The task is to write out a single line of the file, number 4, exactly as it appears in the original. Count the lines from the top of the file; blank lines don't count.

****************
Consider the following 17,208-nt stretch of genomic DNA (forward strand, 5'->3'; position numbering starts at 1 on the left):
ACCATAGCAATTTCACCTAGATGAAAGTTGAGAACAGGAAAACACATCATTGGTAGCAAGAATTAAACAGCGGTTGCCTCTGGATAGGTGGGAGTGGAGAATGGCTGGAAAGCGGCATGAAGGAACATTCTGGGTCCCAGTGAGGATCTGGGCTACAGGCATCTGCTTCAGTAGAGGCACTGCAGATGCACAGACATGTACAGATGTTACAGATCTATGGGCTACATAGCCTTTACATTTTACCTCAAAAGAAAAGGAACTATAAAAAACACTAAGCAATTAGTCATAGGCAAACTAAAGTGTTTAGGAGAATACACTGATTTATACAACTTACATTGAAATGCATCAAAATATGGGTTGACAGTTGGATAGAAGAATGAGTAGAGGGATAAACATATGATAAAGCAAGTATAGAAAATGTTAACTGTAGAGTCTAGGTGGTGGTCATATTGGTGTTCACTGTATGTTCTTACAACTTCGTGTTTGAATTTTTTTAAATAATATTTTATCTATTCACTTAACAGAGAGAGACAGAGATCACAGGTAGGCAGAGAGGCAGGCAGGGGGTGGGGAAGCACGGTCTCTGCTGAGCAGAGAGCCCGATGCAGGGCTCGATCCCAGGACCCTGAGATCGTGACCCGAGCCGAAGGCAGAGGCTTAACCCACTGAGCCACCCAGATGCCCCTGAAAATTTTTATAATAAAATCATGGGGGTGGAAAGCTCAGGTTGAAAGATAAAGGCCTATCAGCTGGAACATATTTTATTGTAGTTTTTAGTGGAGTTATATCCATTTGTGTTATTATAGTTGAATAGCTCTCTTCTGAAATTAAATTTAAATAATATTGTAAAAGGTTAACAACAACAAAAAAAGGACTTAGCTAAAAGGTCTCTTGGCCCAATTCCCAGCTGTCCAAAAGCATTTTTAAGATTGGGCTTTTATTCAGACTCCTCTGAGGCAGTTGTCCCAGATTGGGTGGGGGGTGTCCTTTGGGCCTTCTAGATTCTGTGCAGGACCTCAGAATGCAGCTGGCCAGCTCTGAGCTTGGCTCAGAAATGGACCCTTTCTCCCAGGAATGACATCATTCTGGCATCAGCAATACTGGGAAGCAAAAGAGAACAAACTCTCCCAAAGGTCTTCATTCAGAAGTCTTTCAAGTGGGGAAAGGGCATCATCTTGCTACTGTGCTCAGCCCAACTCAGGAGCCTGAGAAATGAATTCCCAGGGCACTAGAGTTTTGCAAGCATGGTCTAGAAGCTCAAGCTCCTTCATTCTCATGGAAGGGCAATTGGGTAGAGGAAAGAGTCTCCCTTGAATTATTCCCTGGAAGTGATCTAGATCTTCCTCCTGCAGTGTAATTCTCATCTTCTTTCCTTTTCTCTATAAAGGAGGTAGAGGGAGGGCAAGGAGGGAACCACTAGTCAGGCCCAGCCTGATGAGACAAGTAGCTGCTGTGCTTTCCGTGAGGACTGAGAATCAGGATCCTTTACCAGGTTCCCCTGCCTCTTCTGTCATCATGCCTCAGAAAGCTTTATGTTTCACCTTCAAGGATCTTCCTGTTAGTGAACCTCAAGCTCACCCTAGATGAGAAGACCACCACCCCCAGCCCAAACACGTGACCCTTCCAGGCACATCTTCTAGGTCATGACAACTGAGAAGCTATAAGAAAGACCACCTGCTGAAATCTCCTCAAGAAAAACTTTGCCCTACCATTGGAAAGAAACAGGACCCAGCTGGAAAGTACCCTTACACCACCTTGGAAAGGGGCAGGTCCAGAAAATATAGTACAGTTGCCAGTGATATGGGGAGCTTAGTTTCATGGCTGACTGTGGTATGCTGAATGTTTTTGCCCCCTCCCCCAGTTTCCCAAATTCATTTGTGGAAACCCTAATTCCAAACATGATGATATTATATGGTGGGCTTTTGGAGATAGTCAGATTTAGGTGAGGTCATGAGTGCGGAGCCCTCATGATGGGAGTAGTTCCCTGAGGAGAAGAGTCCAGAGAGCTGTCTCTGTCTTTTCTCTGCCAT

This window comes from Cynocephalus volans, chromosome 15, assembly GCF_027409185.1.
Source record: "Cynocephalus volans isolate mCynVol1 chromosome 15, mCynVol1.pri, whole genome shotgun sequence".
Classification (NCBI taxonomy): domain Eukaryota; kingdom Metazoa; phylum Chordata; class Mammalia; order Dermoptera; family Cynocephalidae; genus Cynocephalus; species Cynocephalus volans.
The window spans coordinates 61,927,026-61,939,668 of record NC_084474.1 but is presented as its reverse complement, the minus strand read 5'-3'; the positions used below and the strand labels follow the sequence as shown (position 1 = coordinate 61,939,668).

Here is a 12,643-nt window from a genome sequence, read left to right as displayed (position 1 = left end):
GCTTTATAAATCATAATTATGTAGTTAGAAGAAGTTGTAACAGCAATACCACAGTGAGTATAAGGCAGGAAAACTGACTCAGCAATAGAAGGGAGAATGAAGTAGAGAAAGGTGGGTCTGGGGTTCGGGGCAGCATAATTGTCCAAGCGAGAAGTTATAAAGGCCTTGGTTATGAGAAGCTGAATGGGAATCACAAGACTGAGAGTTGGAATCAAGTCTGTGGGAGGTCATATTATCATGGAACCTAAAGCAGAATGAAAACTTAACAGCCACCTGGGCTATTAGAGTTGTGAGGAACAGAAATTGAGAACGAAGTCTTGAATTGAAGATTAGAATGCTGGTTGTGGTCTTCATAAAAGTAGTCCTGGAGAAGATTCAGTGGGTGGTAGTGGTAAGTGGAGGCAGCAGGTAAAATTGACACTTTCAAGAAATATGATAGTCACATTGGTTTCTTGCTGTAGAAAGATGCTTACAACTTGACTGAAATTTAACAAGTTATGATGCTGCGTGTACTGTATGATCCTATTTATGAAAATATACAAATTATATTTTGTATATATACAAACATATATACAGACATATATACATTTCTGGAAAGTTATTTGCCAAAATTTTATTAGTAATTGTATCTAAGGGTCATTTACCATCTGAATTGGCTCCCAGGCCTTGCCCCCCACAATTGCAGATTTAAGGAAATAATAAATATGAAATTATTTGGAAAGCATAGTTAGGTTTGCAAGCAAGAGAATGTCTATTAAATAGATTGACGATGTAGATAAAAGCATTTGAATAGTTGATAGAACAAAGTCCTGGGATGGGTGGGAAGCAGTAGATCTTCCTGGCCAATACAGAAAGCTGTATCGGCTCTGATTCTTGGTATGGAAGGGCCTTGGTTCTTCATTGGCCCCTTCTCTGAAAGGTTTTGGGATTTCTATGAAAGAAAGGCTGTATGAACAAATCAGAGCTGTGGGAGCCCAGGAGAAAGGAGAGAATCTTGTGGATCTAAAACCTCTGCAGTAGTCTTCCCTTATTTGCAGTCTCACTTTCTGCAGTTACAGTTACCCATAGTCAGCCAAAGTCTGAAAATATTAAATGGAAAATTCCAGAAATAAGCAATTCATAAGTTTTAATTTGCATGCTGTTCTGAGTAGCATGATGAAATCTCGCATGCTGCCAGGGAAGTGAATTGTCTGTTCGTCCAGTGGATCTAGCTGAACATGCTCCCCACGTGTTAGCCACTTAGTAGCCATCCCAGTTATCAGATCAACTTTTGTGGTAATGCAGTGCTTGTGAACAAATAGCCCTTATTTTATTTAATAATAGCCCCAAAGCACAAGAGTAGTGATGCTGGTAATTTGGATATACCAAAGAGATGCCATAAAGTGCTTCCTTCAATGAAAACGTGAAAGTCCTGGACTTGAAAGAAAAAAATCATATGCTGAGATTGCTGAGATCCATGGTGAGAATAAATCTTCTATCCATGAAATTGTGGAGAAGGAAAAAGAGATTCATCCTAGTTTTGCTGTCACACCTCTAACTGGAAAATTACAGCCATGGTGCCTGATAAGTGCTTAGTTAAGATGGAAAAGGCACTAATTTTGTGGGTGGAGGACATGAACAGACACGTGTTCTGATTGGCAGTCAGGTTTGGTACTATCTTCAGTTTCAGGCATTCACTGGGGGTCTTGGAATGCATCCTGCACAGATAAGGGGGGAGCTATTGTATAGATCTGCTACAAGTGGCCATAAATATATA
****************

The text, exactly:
Source record: "Cynocephalus volans isolate mCynVol1 chromosome 15, mCynVol1.pri, whole genome shotgun sequence".